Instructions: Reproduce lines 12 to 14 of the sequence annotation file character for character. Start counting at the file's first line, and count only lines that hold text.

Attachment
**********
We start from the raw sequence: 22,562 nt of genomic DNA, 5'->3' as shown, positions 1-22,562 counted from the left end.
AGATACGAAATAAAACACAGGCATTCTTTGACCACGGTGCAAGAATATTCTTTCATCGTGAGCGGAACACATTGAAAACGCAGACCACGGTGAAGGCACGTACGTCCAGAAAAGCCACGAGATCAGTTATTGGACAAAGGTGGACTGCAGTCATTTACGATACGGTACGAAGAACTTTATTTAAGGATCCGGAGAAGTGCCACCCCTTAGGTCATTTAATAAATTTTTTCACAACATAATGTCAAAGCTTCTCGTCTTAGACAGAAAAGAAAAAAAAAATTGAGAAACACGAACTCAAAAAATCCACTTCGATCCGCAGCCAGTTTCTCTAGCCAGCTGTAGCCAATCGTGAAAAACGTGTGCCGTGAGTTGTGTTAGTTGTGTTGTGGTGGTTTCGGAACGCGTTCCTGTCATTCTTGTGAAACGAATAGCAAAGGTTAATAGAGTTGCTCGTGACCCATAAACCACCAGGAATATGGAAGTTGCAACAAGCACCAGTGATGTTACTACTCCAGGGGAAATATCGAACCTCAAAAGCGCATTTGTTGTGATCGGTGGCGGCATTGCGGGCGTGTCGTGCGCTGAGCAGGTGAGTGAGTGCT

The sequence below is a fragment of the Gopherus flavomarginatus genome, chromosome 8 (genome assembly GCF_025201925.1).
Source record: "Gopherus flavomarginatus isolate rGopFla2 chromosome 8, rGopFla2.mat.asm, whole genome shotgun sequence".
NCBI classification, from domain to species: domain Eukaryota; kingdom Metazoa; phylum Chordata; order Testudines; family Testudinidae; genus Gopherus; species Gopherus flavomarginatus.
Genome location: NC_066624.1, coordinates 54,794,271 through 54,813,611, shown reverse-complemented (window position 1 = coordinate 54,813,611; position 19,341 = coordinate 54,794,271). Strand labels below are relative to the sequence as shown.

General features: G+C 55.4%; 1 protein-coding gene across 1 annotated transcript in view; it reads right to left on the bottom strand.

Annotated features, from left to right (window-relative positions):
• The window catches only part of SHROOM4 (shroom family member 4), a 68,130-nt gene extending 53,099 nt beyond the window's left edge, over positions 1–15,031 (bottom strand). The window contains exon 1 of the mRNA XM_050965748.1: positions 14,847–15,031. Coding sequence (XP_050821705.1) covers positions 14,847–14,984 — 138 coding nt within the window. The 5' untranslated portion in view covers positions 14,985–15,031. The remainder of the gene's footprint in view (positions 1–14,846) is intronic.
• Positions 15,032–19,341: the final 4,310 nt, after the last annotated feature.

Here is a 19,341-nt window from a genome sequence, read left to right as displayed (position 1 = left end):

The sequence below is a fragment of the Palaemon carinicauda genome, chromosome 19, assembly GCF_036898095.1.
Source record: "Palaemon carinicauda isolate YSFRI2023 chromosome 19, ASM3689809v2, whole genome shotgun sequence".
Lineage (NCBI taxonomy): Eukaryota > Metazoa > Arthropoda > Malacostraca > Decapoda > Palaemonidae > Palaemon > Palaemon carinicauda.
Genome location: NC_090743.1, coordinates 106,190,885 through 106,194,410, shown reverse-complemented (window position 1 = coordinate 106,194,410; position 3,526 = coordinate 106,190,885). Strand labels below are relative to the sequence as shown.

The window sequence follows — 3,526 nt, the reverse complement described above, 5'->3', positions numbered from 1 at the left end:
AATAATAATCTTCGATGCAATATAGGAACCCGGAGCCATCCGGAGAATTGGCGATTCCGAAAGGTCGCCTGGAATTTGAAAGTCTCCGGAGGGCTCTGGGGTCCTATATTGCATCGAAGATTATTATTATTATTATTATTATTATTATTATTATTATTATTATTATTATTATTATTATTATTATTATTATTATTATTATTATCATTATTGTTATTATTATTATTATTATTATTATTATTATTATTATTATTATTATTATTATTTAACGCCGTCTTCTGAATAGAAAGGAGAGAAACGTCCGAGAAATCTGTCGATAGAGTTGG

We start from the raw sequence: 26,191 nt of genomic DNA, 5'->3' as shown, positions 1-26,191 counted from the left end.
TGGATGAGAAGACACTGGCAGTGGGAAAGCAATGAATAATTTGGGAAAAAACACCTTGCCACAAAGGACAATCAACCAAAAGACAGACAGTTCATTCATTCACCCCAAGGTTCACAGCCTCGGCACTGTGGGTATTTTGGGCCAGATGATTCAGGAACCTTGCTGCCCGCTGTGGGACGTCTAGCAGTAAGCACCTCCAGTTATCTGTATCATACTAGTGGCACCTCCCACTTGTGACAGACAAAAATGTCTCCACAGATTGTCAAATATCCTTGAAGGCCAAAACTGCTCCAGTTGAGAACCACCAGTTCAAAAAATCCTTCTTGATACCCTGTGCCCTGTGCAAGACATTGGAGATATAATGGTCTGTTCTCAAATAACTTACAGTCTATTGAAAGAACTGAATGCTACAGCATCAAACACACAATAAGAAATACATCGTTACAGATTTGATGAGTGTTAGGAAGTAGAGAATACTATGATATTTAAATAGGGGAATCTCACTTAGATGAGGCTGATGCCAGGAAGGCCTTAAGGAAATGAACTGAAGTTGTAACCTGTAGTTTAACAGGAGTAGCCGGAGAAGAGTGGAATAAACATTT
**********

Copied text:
The sequence below is a fragment of the Palaemon carinicauda genome, chromosome 19, assembly GCF_036898095.1.
Source record: "Palaemon carinicauda isolate YSFRI2023 chromosome 19, ASM3689809v2, whole genome shotgun sequence".
Lineage (NCBI taxonomy): Eukaryota > Metazoa > Arthropoda > Malacostraca > Decapoda > Palaemonidae > Palaemon > Palaemon carinicauda.